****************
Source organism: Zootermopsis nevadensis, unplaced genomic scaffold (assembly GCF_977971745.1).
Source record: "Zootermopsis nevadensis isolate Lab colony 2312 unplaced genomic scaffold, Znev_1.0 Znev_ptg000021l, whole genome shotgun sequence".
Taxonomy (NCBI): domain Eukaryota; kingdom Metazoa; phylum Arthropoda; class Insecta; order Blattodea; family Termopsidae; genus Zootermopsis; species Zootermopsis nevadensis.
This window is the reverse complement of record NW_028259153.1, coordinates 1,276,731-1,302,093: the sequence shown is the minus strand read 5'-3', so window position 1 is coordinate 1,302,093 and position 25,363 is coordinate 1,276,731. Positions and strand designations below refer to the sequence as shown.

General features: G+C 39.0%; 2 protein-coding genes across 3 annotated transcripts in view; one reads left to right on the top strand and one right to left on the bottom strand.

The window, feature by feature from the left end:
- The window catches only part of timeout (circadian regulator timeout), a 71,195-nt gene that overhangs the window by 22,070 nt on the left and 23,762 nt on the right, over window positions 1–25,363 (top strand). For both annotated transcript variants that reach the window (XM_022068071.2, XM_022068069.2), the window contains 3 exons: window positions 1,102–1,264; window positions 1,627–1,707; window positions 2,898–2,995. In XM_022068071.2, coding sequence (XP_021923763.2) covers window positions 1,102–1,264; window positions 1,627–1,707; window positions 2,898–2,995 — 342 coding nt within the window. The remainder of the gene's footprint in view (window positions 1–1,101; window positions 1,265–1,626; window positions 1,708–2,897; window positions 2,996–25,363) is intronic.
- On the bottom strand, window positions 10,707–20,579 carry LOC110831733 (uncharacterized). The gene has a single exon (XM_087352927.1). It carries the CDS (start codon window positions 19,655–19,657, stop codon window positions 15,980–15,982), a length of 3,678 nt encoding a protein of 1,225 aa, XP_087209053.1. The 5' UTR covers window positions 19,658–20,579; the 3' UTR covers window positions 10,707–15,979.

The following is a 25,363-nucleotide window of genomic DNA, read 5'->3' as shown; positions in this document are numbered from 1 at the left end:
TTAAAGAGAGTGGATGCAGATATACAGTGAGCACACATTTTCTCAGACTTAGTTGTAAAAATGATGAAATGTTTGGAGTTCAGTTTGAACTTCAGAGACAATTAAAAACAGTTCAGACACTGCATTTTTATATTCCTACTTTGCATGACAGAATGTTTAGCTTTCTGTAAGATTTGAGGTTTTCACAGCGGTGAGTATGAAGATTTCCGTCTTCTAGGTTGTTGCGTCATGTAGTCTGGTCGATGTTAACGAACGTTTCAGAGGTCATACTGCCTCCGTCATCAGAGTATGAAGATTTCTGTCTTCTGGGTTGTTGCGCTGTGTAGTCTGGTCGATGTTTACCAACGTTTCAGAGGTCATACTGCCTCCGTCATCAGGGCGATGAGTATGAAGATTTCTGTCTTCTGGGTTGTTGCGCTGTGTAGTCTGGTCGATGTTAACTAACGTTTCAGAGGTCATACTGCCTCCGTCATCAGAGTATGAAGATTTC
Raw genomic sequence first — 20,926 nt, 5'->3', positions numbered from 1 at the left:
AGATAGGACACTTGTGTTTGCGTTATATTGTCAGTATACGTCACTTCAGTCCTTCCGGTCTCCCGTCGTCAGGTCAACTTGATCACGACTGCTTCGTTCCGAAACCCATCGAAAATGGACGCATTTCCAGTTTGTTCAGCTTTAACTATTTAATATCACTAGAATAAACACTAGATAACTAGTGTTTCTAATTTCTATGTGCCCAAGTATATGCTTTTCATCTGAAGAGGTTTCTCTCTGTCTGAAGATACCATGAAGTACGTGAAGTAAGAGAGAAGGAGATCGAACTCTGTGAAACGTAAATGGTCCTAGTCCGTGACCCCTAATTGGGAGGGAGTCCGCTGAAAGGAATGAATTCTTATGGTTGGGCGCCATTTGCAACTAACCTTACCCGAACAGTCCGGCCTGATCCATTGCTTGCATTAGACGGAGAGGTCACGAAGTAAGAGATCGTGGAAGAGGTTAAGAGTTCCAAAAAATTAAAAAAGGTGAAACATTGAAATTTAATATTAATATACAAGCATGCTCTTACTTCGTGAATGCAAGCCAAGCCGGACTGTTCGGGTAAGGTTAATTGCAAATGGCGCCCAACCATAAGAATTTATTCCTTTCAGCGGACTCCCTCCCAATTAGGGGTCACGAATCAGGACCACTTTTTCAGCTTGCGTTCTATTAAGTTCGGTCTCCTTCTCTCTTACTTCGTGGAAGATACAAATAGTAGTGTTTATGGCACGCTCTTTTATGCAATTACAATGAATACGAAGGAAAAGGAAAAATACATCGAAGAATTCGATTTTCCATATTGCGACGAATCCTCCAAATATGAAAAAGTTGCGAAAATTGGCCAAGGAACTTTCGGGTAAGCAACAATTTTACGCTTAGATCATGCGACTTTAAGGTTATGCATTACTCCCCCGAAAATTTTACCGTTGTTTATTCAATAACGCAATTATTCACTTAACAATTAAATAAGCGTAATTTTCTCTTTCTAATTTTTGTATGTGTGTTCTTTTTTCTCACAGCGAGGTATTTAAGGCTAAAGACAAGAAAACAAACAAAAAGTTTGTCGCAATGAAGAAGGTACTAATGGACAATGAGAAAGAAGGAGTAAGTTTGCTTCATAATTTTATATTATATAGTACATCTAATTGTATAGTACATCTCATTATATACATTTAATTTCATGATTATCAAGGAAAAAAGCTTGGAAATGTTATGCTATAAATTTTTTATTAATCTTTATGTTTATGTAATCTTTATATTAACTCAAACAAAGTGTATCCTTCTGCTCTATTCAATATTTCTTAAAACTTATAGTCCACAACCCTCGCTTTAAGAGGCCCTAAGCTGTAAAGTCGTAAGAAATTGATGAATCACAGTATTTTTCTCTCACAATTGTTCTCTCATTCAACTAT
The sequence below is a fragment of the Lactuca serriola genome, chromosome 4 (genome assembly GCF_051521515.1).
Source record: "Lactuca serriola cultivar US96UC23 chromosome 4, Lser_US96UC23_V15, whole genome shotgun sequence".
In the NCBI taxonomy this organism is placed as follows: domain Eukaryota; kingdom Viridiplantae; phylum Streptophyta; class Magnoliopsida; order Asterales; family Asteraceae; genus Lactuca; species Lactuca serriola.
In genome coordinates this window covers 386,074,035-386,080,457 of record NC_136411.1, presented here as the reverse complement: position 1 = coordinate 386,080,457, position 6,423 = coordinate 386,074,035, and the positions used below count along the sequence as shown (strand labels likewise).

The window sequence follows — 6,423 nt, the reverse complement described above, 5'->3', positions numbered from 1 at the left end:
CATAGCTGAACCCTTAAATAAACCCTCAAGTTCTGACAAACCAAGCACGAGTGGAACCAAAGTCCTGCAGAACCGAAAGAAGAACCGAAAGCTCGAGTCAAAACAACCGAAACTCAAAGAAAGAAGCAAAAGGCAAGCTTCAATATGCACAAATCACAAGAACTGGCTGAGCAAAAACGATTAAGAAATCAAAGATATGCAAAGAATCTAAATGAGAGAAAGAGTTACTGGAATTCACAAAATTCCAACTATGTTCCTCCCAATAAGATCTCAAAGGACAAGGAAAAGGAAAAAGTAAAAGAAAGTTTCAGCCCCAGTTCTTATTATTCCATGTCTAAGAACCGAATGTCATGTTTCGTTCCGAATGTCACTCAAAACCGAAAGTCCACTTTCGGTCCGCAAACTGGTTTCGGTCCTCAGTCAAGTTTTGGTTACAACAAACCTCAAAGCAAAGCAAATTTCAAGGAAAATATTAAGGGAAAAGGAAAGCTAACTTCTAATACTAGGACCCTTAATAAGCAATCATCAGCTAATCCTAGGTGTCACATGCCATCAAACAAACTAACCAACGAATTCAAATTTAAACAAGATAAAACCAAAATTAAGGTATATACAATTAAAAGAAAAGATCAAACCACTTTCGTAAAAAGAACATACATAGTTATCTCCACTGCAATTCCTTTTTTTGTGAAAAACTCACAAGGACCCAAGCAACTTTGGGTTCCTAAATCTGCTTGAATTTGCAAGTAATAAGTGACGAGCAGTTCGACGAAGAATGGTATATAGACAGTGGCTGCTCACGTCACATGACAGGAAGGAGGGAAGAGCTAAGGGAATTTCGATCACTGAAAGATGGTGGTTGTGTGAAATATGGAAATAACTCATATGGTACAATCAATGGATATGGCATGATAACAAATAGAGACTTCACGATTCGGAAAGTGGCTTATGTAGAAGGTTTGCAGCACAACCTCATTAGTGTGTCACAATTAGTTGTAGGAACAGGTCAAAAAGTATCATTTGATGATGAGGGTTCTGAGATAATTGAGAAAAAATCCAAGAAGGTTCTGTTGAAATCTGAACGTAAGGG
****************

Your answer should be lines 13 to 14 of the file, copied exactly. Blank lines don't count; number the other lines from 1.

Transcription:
The sequence below is a fragment of the Lactuca serriola genome, chromosome 4 (genome assembly GCF_051521515.1).
Source record: "Lactuca serriola cultivar US96UC23 chromosome 4, Lser_US96UC23_V15, whole genome shotgun sequence".